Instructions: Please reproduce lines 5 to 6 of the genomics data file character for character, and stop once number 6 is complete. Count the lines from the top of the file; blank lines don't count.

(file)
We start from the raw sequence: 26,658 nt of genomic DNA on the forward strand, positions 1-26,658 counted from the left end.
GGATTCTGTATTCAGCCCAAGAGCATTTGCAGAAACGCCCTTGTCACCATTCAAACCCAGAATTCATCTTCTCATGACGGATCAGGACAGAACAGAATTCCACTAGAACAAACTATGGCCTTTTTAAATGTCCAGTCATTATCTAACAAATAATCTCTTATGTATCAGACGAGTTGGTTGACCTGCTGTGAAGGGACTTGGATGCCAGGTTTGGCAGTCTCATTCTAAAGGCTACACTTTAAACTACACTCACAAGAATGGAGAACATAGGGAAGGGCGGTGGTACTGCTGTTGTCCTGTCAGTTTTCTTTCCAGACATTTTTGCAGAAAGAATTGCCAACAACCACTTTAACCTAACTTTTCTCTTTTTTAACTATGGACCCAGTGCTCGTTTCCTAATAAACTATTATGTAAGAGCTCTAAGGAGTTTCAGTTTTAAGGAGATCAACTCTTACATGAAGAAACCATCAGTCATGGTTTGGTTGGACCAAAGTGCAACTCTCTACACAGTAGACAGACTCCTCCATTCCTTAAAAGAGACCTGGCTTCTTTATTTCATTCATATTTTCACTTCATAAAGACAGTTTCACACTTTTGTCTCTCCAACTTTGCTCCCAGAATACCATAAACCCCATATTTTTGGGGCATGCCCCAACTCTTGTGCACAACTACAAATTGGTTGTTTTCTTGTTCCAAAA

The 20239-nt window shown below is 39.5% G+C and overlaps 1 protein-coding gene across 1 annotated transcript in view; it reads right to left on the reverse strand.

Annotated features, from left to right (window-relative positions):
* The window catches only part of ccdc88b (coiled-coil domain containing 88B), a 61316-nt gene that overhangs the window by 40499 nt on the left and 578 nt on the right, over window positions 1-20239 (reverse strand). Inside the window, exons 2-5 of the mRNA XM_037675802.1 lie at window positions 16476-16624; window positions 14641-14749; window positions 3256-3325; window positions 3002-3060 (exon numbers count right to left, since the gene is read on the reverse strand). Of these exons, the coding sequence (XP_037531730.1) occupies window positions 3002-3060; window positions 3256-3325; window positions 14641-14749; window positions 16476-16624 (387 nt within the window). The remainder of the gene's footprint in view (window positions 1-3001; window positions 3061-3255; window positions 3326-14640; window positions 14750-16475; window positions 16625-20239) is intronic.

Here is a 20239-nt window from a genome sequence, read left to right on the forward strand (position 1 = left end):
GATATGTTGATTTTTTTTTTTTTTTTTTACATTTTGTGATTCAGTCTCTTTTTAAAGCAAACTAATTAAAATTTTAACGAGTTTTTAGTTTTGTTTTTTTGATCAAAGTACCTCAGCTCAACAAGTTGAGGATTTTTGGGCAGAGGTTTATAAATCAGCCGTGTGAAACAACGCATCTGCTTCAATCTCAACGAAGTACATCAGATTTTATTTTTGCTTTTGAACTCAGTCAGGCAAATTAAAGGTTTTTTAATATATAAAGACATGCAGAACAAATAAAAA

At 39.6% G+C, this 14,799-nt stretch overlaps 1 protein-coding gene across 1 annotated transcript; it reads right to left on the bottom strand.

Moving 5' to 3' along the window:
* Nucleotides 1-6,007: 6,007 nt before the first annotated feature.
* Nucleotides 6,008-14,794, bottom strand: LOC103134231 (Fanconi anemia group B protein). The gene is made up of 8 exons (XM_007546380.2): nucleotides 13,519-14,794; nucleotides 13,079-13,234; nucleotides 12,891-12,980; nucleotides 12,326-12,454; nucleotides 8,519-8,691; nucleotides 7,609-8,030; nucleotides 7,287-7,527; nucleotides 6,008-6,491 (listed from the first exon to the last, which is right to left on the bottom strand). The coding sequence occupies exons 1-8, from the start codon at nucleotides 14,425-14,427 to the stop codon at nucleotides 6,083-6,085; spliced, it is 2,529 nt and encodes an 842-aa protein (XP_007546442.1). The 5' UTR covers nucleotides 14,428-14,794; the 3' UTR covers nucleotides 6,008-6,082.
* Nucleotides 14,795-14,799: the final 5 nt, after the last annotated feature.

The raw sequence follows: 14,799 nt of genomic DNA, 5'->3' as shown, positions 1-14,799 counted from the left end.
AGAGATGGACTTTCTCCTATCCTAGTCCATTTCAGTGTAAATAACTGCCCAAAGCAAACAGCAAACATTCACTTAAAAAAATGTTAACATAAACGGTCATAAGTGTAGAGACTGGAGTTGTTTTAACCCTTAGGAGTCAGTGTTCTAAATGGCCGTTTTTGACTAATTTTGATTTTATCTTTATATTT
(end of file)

* The window catches only part of ccdc88b (coiled-coil domain containing 88B), a 61316-nt gene that overhangs the window by 40499 nt on the left and 578 nt on the right, over window positions 1-20239 (reverse strand). Inside the window, exons 2-5 of the mRNA XM_037675802.1 lie at window positions 16476-16624; window positions 14641-14749; window positions 3256-3325; window positions 3002-3060 (exon numbers count right to left, since the gene is read on the reverse strand). Of these exons, the coding sequence (XP_037531730.1) occupies window positions 3002-3060; window positions 3256-3325; window positions 14641-14749; window positions 16476-16624 (387 nt within the window). The remainder of the gene's footprint in view (window positions 1-3001; window positions 3061-3255; window positions 3326-14640; window positions 14750-16475; window positions 16625-20239) is intronic.

Here is a 20239-nt window from a genome sequence, read left to right on the forward strand (position 1 = left end):